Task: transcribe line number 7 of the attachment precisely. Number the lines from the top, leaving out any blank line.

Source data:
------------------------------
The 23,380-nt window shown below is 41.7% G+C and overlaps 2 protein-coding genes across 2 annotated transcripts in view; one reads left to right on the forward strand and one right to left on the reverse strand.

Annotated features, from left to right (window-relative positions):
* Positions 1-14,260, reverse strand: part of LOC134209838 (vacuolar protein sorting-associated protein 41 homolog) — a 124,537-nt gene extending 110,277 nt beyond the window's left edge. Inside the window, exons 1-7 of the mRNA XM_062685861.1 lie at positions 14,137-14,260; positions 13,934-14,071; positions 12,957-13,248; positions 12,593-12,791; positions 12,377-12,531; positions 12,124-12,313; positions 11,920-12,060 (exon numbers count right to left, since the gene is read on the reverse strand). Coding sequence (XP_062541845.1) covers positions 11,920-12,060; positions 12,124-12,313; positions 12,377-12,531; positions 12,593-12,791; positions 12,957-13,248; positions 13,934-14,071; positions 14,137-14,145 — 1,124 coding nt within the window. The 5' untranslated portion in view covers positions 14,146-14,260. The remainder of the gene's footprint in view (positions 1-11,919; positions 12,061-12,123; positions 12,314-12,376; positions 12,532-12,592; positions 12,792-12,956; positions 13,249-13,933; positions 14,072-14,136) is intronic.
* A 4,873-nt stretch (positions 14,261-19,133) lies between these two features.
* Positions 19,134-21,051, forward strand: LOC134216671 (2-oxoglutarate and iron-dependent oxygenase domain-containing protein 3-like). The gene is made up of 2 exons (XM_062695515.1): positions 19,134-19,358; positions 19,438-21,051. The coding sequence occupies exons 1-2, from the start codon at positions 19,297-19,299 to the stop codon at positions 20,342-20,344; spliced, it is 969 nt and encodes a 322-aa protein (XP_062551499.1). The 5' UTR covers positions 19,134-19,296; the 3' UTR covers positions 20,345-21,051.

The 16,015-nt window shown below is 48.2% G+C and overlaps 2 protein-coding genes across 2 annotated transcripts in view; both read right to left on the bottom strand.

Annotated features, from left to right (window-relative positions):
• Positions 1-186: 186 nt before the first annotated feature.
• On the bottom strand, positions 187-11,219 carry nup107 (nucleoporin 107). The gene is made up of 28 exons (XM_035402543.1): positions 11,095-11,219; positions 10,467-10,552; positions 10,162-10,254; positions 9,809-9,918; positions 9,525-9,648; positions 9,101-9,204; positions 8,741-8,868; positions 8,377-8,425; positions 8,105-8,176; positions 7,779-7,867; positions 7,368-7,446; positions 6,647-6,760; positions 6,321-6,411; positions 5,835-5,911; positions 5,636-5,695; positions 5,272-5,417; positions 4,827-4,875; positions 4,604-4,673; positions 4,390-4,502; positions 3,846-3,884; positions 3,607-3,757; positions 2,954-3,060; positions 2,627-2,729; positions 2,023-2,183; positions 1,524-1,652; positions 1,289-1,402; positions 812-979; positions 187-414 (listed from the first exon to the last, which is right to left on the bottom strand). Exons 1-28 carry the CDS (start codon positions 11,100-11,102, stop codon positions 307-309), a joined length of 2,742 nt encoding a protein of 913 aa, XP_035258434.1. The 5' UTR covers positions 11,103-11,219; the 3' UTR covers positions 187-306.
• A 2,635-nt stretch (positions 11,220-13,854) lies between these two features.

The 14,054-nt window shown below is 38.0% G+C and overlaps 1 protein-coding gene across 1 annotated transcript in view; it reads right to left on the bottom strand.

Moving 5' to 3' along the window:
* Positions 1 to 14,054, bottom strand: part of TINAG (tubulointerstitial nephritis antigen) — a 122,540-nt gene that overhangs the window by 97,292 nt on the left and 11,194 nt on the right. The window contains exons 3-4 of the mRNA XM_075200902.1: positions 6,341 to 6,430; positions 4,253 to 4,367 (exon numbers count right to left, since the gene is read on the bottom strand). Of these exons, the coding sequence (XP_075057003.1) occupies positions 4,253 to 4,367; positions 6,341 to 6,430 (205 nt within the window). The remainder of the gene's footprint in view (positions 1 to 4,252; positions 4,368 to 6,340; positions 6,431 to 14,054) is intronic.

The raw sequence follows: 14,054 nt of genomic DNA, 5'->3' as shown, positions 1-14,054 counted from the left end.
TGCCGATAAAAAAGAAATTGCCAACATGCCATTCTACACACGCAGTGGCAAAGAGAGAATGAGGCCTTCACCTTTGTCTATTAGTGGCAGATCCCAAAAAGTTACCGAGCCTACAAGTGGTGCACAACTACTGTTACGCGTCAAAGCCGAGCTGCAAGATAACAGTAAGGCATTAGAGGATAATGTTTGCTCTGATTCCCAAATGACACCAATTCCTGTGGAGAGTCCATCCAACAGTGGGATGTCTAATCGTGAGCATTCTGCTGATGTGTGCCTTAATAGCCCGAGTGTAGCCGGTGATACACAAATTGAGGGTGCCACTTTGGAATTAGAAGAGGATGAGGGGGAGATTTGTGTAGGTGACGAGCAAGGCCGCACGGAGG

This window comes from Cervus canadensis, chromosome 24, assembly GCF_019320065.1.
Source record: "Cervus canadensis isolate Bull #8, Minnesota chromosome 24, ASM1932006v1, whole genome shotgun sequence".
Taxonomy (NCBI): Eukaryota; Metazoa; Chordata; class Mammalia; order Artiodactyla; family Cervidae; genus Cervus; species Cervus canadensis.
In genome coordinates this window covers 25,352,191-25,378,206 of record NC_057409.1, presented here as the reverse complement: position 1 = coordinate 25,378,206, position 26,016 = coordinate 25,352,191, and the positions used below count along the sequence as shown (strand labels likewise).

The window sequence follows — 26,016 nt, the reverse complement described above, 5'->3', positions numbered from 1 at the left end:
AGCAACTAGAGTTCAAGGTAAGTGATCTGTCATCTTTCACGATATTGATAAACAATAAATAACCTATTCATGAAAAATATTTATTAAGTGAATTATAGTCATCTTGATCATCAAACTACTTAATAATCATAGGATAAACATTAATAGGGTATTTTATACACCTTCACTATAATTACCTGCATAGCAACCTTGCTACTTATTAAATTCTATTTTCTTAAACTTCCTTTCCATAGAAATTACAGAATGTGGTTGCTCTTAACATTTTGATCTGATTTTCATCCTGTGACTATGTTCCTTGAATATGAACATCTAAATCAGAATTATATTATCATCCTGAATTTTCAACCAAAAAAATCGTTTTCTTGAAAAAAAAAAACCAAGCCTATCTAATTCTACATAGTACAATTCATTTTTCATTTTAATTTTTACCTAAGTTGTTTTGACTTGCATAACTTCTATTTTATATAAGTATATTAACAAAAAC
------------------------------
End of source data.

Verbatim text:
Annotated features, from left to right (window-relative positions):